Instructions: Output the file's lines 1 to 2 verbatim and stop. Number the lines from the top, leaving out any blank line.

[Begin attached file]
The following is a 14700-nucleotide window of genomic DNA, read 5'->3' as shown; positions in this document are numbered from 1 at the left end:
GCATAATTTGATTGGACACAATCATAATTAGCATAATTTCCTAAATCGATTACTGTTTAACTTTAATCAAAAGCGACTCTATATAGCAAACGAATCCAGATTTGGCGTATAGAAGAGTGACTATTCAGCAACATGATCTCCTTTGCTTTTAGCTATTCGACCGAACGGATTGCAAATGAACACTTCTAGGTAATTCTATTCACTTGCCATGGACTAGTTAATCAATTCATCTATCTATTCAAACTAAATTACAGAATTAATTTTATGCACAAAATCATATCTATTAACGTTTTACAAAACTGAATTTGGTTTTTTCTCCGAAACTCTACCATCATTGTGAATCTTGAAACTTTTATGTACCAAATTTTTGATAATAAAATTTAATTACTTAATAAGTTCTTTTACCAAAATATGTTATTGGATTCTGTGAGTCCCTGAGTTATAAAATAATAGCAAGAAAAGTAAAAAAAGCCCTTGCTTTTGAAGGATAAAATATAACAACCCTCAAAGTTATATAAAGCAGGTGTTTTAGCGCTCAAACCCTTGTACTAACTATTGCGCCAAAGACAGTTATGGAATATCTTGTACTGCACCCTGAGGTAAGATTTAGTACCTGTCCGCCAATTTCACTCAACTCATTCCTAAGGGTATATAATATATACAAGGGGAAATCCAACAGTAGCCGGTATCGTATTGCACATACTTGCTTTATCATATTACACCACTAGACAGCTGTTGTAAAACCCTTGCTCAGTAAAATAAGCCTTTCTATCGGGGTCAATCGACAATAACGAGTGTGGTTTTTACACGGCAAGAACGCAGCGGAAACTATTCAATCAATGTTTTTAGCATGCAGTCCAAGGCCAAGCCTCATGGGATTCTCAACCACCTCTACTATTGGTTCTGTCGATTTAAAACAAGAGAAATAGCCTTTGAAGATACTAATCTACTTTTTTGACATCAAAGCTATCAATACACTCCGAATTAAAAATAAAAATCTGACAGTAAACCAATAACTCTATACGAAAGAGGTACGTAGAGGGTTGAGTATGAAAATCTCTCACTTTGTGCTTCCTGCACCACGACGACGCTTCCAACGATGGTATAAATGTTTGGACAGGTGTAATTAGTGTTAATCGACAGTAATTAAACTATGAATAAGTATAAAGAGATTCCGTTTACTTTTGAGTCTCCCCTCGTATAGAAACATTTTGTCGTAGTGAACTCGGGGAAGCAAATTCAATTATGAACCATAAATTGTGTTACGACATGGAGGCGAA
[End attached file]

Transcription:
The following is a 14700-nucleotide window of genomic DNA, read 5'->3' as shown; positions in this document are numbered from 1 at the left end:
GCATAATTTGATTGGACACAATCATAATTAGCATAATTTCCTAAATCGATTACTGTTTAACTTTAATCAAAAGCGACTCTATATAGCAAACGAATCCAGATTTGGCGTATAGAAGAGTGACTATTCAGCAACATGATCTCCTTTGCTTTTAGCTATTCGACCGAACGGATTGCAAATGAACACTTCTAGGTAATTCTATTCACTTGCCATGGACTAGTTAATCAATTCATCTATCTATTCAAACTAAATTACAGAATTAATTTTATGCACAAAATCATATCTATTAACGTTTTACAAAACTGAATTTGGTTTTTTCTCCGAAACTCTACCATCATTGTGAATCTTGAAACTTTTATGTACCAAATTTTTGATAATAAAATTTAATTACTTAATAAGTTCTTTTACCAAAATATGTTATTGGATTCTGTGAGTCCCTGAGTTATAAAATAATAGCAAGAAAAGTAAAAAAAGCCCTTGCTTTTGAAGGATAAAATATAACAACCCTCAAAGTTATATAAAGCAGGTGTTTTAGCGCTCAAACCCTTGTACTAACTATTGCGCCAAAGACAGTTATGGAATATCTTGTACTGCACCCTGAGGTAAGATTTAGTACCTGTCCGCCAATTTCACTCAACTCATTCCTAAGGGTATATAATATATACAAGGGGAAATCCAACAGTAGCCGGTATCGTATTGCACATACTTGCTTTATCATATTACACCACTAGACAGCTGTTGTAAAACCCTTGCTCAGTAAAATAAGCCTTTCTATCGGGGTCAATCGACAATAACGAGTGTGGTTTTTACACGGCAAGAACGCAGCGGAAACTATTCAATCAATGTTTTTAGCATGCAGTCCAAGGCCAAGCCTCATGGGATTCTCAACCACCTCTACTATTGGTTCTGTCGATTTAAAACAAGAGAAATAGCCTTTGAAGATACTAATCTACTTTTTTGACATCAAAGCTATCAATACACTCCGAATTAAAAATAAAAATCTGACAGTAAACCAATAACTCTATACGAAAGAGGTACGTAGAGGGTTGAGTATGAAAATCTCTCACTTTGTGCTTCCTGCACCACGACGACGCTTCCAACGATGGTATAAATGTTTGGACAGGTGTAATTAGTGTTAATCGACAGTAATTAAACTATGAATAAGTATAAAGAGATTCCGTTTACTTTTGAGTCTCCCCTCGTATAGAAACATTTTGTCGTAGTGAACTCGGGGAAGCAAATTCAATTATGAACCATAAATTGTGTTACGACATGGAGGCGAA